Grey Matters

Parents won’t run out of things to worry over any time soon. A 2016 Pew Research Center report surveyed Americans with children under 18 and found that 60% of these parents worry about their child getting bullied, while 54% fear their child might at some point suffer from anxiety or depression, and a full 50% of responding parents fret over the possibility of their child getting kidnapped. However, here’s one danger the concerned parents might not have considered: high school football. Researchers with the University of California, Berkeley, Duke University and the University of North Carolina at Chapel Hill recently finished examining the impact of full-contact football on the adolescent br

Placebo Power

Imagine that scientists have discovered a painkiller that is incredibly cheap to make, has no dangerous side effects, and performs at a level comparable to—or even better than—90% of drugs developed in the United States. You might find yourself wanting to reach for a bottle the next time you sprain your back. There’s just one problem: the medication doesn’t, in the traditional sense, work. It’s a sugar pill. The Placebo effect has been a known entity since at least the days of Ben Franklin, when French King Louis XVI tasked an elite panel of scientists and thinkers—Franklin included—with debunking claims made by Mesmerists. For instance, that a properly trained Mesmerist could cure people’s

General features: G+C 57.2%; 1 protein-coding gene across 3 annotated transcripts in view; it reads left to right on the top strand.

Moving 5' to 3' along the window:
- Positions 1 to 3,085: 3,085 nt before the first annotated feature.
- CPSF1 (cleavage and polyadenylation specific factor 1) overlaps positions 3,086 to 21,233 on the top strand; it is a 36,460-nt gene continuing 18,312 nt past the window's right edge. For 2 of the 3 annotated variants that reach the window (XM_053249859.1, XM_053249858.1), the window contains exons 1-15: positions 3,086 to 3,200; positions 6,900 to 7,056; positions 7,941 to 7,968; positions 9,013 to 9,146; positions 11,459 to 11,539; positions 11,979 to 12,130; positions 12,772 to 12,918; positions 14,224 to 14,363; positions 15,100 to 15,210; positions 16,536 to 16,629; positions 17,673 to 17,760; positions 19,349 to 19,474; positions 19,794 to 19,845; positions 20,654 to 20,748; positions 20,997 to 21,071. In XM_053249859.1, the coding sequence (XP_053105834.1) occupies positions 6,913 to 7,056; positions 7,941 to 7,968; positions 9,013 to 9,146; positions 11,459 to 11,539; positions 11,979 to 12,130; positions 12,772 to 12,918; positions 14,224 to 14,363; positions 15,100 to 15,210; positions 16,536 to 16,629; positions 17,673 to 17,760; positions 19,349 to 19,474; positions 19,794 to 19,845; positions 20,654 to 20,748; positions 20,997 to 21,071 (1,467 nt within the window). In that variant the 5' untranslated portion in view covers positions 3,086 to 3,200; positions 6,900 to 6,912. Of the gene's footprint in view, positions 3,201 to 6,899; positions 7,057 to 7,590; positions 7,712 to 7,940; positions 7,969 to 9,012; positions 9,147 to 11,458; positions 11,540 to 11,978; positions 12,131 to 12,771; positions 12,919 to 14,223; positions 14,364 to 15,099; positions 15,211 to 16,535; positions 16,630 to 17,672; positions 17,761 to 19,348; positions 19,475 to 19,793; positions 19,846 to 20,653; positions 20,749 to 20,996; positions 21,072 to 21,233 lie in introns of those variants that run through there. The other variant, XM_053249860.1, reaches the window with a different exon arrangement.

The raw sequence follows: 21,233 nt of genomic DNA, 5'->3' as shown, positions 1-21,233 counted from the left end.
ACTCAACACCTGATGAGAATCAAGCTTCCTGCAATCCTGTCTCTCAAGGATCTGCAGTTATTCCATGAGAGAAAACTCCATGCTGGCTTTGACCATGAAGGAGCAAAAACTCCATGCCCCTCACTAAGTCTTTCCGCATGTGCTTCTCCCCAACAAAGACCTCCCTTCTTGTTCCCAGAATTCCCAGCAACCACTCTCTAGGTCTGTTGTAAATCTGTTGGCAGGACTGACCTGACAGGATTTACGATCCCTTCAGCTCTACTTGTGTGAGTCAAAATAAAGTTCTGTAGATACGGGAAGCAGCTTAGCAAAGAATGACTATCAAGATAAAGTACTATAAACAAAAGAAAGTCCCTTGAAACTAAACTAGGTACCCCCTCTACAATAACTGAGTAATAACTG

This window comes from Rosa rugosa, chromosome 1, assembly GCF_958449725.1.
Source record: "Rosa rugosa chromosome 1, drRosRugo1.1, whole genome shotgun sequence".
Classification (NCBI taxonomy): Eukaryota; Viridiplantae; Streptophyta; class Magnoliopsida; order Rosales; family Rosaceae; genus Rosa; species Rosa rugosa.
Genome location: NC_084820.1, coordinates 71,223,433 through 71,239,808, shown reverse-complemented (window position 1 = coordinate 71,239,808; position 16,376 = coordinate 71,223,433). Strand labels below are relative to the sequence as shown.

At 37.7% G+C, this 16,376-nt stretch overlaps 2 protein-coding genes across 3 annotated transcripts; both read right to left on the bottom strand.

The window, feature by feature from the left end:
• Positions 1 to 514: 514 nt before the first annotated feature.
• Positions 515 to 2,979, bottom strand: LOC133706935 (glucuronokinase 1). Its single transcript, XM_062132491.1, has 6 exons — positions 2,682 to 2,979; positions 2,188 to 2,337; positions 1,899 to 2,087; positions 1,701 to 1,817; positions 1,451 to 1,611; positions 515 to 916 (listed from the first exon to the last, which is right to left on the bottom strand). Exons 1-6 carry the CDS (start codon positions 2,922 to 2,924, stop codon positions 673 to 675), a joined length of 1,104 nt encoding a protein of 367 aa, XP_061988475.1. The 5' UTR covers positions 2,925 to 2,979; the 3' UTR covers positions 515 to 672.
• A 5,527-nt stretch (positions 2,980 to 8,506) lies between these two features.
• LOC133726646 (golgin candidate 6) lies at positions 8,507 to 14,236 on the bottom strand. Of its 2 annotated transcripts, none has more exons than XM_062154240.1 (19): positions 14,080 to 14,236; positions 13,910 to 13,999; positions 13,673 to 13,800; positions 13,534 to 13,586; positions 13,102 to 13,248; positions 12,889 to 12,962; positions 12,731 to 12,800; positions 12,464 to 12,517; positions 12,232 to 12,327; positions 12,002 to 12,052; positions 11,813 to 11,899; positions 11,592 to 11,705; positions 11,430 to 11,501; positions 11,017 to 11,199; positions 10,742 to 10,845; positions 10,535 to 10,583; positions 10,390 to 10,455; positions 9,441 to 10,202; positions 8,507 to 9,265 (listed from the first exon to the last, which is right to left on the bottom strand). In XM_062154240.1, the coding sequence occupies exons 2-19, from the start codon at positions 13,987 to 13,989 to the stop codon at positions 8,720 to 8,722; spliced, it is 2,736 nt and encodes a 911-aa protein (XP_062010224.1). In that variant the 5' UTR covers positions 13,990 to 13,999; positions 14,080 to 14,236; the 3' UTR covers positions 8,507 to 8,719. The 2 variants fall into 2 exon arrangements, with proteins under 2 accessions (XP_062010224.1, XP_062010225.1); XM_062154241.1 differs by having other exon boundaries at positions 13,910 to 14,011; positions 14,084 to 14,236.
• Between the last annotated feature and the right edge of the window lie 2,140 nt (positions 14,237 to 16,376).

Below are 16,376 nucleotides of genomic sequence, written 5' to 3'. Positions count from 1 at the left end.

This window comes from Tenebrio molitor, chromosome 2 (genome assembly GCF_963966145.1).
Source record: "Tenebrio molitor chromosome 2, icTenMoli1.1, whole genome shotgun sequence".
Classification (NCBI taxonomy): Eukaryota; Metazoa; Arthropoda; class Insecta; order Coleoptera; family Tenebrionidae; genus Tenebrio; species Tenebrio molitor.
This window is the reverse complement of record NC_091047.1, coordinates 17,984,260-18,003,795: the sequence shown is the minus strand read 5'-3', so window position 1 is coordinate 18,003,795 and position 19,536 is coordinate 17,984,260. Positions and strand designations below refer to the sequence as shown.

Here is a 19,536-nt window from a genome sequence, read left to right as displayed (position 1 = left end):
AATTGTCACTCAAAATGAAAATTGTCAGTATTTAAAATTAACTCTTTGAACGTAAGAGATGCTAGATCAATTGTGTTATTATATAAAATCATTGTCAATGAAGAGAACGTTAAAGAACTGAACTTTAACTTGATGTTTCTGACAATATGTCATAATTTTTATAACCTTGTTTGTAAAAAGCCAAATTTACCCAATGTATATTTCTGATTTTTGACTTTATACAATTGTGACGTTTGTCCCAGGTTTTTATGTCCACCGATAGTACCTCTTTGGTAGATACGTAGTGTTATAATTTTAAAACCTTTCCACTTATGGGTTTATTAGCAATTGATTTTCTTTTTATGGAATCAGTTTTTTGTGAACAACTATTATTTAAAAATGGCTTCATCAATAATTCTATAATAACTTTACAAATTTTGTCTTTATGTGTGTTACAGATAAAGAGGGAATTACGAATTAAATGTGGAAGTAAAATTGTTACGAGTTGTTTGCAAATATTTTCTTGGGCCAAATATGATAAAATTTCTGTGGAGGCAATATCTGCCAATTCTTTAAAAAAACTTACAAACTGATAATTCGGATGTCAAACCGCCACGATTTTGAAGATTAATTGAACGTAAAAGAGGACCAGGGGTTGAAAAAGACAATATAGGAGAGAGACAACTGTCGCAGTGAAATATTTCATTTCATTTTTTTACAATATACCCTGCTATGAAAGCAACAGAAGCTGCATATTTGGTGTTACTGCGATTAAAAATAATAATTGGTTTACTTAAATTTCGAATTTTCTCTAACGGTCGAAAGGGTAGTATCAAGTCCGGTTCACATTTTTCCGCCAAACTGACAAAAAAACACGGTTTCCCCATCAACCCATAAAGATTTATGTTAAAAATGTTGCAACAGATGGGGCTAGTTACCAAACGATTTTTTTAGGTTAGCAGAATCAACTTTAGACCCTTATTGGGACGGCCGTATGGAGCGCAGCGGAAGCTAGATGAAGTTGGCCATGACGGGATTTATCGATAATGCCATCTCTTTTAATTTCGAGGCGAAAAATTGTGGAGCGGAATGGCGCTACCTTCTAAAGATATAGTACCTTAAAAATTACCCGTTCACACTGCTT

Strolling Towards a Better Brain

You already know that exercise is good for you. You may already know that exercise is good for your mind. For instance, you may have encountered studies which show how half an hour of vigorous exercise gives you a boost in brain-derived neurotropic growth factor or BDNF, what’s sometimes referred to as “miracle-gro for the brain.” That’s not the kind of nickname that comes casually; BDNF stimulates the production of new brain cells and increases your neuroplasticity, which allows the components of your brain to work more smoothly with each other. A 2016 study published in the Journal of Alzheimer’s Disease found that the top quartile of older individuals who kept active retained noticeably m

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